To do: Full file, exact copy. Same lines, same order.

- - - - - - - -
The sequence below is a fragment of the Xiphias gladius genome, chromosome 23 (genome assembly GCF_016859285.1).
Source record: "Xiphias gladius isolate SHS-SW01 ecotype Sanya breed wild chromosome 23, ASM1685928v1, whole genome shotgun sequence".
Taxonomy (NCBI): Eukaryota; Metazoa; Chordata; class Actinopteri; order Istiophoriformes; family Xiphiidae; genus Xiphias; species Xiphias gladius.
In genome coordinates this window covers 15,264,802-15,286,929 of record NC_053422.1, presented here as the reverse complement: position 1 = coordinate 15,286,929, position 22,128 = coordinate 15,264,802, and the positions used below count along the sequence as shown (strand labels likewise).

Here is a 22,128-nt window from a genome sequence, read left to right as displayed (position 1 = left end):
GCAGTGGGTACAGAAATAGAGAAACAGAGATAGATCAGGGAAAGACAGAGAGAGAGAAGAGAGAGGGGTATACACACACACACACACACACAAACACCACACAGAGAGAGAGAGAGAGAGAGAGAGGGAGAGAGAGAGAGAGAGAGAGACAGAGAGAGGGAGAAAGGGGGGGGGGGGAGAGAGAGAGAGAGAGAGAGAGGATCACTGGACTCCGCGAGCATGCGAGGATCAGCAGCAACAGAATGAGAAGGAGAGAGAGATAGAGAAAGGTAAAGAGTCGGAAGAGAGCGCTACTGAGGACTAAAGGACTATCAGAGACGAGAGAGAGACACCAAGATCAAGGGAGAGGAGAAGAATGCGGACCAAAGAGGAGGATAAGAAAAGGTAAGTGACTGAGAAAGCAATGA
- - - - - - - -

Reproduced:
The sequence below is a fragment of the Xiphias gladius genome, chromosome 23 (genome assembly GCF_016859285.1).
Source record: "Xiphias gladius isolate SHS-SW01 ecotype Sanya breed wild chromosome 23, ASM1685928v1, whole genome shotgun sequence".
Taxonomy (NCBI): Eukaryota; Metazoa; Chordata; class Actinopteri; order Istiophoriformes; family Xiphiidae; genus Xiphias; species Xiphias gladius.
In genome coordinates this window covers 15,264,802-15,286,929 of record NC_053422.1, presented here as the reverse complement: position 1 = coordinate 15,286,929, position 22,128 = coordinate 15,264,802, and the positions used below count along the sequence as shown (strand labels likewise).

Here is a 22,128-nt window from a genome sequence, read left to right as displayed (position 1 = left end):
GCAGTGGGTACAGAAATAGAGAAACAGAGATAGATCAGGGAAAGACAGAGAGAGAGAAGAGAGAGGGGTATACACACACACACACACACACAAACACCACACAGAGAGAGAGAGAGAGAGAGAGAGGGAGAGAGAGAGAGAGAGAGAGACAGAGAGAGGGAGAAAGGGGGGGGGGGGAGAGAGAGAGAGAGAGAGAGAGGATCACTGGACTCCGCGAGCATGCGAGGATCAGCAGCAACAGAATGAGAAGGAGAGAGAGATAGAGAAAGGTAAAGAGTCGGAAGAGAGCGCTACTGAGGACTAAAGGACTATCAGAGACGAGAGAGAGACACCAAGATCAAGGGAGAGGAGAAGAATGCGGACCAAAGAGGAGGATAAGAAAAGGTAAGTGACTGAGAAAGCAATGA